Toddler died of aggressive strep infection on second ER visit
Published Tuesday, April 4, 2017 6:36PM PDT
Last Updated Wednesday, April 5, 2017 6:57PM PDT
A three-year-old girl who died on her second visit to the emergency room in as many days had an aggressive bacterial infection, not pneumonia as her family was told.
Nimrat Gill died Feb. 7 at Abbotsford Regional Hospital, after what initially seemed to be a cold quickly worsened.
Her parents brought her to the ER, but staff told them to treat her with Tylenol or Advil every few hours. When she started vomiting later that night, she was brought back, and died within five hours.
Initially the family was told by hospital staff that her worsening condition could be because of the blood work, or because her body was fighting a high fever. After her death, their family doctor received the X-rays taken while the tot was still alive, and they were told that Nimrat had a severe case of pneumonia that caused further infections.
But nearly two months after the girl's death, the Fraser Health Authority released an update on its investigation into her case.
Officials said the BC Coroners Service will make a formal determination of cause of death when its independent review is complete, but that Fraser Health's lab tests suggest she had a bacterial infection.
Nimrat had a fast-moving, aggressive form of Group A streptococcal disease. In most cases the disease causes mild illnesses like strep throat, but if it invades the lungs or blood it can be more serious. The bacteria is common, and easily transmitted through contact with a person who is infected, or their saliva or mucous.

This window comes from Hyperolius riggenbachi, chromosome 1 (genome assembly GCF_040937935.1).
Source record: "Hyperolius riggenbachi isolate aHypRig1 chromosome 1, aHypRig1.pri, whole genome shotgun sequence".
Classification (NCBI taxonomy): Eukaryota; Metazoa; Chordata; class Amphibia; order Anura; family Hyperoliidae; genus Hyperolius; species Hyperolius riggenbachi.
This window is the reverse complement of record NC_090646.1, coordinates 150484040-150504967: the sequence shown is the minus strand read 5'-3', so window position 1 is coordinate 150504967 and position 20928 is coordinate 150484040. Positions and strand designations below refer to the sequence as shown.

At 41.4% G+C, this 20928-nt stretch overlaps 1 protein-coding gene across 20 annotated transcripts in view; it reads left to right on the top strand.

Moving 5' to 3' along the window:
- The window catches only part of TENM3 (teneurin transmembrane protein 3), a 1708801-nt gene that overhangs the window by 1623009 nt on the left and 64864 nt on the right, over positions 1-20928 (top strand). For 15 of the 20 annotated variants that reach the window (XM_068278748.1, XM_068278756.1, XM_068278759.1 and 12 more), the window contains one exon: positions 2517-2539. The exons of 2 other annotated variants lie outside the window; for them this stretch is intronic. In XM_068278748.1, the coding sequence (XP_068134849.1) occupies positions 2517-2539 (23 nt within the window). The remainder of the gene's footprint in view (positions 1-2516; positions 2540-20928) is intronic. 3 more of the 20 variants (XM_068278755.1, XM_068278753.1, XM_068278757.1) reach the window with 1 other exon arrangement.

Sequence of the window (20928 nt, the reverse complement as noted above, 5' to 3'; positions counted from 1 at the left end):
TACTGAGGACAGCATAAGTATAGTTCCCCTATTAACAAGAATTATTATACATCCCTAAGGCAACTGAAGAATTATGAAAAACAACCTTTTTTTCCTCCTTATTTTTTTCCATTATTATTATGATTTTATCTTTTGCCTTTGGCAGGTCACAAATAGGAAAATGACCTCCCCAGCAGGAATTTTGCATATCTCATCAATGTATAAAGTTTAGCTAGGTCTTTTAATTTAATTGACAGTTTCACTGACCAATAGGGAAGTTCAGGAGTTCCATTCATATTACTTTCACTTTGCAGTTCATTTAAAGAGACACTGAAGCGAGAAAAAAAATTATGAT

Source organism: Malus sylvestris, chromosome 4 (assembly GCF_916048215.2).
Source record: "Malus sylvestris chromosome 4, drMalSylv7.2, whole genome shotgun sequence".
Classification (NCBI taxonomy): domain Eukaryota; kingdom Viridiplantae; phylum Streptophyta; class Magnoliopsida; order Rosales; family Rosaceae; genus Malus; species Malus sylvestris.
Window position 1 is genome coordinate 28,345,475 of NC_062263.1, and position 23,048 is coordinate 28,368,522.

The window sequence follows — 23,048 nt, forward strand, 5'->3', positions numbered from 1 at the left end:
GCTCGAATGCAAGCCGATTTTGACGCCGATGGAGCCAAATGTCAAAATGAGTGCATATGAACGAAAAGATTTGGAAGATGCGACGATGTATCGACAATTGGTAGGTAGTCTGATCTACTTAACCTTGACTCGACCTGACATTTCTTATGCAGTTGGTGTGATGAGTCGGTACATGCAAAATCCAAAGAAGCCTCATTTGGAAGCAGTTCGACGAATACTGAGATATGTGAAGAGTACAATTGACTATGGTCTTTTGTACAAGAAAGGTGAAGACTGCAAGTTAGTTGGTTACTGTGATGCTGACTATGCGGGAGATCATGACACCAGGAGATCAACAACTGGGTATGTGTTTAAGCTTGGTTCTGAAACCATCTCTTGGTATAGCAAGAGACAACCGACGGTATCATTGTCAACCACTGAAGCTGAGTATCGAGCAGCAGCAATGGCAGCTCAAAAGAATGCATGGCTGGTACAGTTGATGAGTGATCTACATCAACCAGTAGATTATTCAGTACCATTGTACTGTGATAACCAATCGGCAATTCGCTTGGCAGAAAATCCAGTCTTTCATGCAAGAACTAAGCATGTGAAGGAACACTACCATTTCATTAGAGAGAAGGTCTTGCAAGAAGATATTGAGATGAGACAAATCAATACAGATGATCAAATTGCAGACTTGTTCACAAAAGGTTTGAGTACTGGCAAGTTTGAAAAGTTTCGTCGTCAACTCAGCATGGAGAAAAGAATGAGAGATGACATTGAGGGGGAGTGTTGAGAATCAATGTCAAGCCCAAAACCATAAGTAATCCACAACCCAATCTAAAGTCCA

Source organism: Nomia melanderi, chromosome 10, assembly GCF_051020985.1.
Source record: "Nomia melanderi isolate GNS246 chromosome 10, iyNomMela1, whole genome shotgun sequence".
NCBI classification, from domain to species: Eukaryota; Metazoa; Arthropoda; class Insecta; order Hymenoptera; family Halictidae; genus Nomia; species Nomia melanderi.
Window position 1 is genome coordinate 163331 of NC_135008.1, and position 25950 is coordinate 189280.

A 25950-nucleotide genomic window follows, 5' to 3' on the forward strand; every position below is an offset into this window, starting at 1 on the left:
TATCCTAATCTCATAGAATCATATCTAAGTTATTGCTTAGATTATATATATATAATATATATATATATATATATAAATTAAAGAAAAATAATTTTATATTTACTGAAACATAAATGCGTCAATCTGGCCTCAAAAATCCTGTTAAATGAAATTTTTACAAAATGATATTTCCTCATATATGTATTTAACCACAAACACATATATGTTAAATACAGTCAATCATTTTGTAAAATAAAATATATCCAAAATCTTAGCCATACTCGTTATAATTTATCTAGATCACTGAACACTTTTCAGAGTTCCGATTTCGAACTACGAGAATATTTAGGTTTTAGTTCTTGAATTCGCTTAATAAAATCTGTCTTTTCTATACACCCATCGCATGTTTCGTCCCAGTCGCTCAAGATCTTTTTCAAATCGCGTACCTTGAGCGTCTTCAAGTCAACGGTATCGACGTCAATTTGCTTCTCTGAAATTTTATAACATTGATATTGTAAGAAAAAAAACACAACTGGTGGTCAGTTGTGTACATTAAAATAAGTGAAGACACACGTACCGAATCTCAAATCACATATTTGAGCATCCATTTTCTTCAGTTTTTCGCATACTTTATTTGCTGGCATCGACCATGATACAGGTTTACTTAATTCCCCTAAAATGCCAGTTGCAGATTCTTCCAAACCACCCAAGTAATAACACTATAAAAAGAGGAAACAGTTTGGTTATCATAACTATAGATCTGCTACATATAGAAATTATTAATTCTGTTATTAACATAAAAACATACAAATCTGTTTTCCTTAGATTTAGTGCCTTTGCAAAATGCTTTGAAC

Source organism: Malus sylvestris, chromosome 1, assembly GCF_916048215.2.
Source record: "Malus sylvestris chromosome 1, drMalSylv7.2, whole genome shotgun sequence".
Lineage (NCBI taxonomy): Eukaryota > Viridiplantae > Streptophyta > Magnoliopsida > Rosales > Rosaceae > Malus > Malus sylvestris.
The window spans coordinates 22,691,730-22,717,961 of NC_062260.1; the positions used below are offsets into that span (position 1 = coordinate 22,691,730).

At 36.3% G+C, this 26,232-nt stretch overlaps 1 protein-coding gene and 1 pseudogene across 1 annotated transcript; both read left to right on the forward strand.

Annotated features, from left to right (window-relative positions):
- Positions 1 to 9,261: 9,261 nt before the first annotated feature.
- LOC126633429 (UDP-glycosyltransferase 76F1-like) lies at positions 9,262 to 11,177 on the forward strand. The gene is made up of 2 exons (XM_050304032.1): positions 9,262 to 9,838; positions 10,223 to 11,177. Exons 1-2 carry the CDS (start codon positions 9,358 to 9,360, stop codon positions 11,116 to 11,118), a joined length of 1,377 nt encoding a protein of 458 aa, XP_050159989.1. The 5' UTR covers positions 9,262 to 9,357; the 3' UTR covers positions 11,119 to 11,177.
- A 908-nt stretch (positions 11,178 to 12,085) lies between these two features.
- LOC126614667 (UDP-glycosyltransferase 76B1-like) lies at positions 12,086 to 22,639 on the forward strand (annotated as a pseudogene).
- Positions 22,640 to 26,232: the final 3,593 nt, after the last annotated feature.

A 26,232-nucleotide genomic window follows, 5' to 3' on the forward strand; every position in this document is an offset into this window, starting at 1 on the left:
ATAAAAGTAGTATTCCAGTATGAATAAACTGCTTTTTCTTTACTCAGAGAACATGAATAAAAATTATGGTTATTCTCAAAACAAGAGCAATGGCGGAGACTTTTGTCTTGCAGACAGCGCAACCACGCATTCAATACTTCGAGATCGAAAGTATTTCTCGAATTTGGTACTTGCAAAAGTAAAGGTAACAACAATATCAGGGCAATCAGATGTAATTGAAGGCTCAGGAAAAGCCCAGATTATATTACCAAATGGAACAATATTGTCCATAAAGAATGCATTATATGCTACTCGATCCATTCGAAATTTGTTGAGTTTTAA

Life-threatening cases of Strep A are rare, but there have been a number of reports recently about Canadians losing limbs. Earlier this year, a Manitoba mother lost three limbs to a strep infection, which her family initially believed to be the flu.
Conditions associated with invasive Strep A include meningitis, blood poisoning (septicemia), and necrotizing faciitis, often called "flesh-eating disease."
"Much like other severe or invasive cases, when you detect earlier, sooner, there can be more options for management," Fraser Health's chief medical health officer Victoria Lee told CTV News.
"Our hearts go out to the family."
In light of Nimrat's diagnosis, Fraser Health is consulting with the vice president of medical affairs at BC Children's Hospital, who is an expert on care for severe pediatric infections. The VP, Dr. Niranjan Kissoon, reviewed the tot's care at the Abbotsford hospital, and submitted a report to Fraser Health with his recommendations.
As a result, Fraser Health is taking six actions, including sepsis screening for all pediatric patients regardless of symptoms.
Fraser Health will also implement regular simulation training on what to do in pediatric emergencies, and improve mechanisms already in place for collaboration between Abbotsford's pediatric and emergency departments. The authority will continue to educate staff on standards for clinical documentation, and is comparing Abbotsford's escalation processes and shift handovers to best practices at other Fraser Health sites.
The health authority will also implement a Pediatric Early Warning Signs decision tool currently being tried out in Richmond.
Fraser Health CEO Michael Marchbank said there's no way to know whether Nimrat would have survived had she been diagnosed earlier.
"Nothing we can do can bring Nimrat back, but we need to learn as much as we can and implement changes that will help us moving forward in improving patient care,” Marchbank said.
The girl's family has hired a lawyer who is conducting an investigation into what happened.
With files from CTV Vancouver's Maria Weisgarber and Shannon Paterson